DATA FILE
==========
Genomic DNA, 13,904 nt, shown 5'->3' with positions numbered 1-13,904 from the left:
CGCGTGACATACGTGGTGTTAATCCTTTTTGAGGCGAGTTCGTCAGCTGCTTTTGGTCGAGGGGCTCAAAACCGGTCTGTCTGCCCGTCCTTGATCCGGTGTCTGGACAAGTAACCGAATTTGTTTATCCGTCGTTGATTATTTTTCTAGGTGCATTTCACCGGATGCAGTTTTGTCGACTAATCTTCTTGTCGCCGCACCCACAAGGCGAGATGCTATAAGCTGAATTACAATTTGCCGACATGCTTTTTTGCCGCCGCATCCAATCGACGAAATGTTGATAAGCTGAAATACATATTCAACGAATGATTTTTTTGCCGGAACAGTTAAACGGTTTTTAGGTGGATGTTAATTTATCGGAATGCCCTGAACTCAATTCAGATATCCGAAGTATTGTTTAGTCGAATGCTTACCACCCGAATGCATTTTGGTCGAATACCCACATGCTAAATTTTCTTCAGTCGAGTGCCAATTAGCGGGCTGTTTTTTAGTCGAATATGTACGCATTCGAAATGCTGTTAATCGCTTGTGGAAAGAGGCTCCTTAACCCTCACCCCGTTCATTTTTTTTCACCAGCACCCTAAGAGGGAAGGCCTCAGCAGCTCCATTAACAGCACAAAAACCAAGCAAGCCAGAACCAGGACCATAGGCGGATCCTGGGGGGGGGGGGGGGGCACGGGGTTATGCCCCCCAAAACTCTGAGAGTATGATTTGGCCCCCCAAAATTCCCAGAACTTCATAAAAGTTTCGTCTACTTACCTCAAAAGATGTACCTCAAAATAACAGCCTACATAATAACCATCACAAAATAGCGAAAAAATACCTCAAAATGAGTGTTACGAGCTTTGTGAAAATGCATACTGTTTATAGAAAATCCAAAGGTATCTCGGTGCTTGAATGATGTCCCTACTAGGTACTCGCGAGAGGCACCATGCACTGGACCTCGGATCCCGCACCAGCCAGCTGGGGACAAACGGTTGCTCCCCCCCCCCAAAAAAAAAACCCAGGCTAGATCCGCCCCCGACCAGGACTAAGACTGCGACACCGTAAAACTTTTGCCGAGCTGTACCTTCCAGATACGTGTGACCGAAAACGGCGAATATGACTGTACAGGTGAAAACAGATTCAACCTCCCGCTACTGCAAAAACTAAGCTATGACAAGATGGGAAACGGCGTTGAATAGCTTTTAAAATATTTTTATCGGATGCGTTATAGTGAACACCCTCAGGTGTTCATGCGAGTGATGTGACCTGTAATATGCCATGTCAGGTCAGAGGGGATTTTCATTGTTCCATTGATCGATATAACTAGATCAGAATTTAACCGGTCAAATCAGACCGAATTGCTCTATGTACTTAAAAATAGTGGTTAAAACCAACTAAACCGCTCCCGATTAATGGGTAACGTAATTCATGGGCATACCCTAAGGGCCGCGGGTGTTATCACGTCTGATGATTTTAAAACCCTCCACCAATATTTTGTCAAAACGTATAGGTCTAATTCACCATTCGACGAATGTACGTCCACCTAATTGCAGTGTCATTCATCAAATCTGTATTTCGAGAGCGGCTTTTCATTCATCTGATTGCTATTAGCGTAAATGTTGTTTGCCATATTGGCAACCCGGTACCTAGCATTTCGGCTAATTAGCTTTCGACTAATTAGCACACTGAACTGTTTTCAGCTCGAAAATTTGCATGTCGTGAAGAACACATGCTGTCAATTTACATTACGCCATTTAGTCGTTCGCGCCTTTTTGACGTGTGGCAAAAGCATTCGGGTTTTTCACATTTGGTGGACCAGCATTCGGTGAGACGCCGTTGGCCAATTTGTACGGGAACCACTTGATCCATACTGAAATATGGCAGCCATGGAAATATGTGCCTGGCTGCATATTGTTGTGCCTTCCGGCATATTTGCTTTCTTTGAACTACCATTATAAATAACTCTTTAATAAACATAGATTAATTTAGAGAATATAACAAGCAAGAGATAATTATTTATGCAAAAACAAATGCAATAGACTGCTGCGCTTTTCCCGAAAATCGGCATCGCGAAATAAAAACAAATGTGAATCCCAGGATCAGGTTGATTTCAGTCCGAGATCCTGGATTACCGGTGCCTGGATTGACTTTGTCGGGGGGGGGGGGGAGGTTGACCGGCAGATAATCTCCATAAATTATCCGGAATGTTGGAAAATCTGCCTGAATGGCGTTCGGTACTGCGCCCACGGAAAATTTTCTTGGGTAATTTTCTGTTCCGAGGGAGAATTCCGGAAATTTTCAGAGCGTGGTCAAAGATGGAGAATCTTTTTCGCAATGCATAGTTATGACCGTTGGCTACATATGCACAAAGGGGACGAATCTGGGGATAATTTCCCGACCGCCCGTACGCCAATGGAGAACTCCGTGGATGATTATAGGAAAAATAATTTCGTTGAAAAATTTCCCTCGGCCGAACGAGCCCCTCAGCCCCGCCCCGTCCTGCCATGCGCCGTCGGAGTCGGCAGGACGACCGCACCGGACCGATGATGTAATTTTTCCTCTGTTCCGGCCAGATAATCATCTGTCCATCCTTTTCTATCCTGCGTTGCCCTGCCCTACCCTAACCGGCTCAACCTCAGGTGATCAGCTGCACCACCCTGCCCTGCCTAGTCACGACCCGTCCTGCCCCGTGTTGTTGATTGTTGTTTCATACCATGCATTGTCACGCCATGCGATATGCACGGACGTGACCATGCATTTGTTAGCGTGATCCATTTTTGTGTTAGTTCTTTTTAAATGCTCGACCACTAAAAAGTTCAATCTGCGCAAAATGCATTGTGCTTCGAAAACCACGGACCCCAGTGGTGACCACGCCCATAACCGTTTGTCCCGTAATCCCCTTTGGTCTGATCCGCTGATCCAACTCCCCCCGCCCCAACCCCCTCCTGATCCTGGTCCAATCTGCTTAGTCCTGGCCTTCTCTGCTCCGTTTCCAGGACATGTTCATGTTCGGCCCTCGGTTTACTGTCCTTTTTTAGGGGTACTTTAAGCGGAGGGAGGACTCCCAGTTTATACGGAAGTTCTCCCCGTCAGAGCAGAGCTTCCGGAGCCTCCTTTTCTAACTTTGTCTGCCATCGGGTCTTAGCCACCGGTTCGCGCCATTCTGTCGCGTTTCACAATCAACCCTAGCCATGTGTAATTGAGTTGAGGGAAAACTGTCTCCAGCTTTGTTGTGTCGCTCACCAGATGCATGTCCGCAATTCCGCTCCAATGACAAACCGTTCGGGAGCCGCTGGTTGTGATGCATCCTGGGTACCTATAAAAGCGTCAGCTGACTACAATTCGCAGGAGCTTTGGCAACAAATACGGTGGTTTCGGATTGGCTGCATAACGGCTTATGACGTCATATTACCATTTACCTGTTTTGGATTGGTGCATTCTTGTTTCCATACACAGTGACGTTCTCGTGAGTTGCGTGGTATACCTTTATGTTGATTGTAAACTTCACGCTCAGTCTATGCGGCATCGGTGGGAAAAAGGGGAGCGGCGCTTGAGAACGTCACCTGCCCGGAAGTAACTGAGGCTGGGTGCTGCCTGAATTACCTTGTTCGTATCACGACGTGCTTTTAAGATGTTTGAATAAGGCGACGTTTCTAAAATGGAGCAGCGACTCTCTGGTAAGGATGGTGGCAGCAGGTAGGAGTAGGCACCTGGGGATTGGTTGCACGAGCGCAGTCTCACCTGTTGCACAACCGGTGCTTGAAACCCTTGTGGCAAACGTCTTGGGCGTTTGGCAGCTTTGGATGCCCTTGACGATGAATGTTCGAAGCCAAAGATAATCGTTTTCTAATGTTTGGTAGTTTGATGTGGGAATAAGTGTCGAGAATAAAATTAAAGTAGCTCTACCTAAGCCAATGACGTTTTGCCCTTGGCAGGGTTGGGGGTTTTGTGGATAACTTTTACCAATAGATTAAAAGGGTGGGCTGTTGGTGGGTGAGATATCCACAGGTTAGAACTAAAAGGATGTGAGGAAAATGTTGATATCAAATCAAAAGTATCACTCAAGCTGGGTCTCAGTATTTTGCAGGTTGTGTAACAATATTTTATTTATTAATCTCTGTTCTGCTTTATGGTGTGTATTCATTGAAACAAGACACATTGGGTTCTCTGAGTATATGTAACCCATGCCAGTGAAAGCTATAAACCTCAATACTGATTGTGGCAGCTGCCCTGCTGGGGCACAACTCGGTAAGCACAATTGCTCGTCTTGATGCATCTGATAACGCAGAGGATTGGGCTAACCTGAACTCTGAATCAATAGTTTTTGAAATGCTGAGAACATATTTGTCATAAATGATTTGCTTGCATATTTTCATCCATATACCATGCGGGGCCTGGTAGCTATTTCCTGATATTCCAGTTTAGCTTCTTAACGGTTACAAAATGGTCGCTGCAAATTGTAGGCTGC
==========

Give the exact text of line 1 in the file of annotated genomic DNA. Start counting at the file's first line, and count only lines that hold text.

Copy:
Genomic DNA, 13,904 nt, shown 5'->3' with positions numbered 1-13,904 from the left: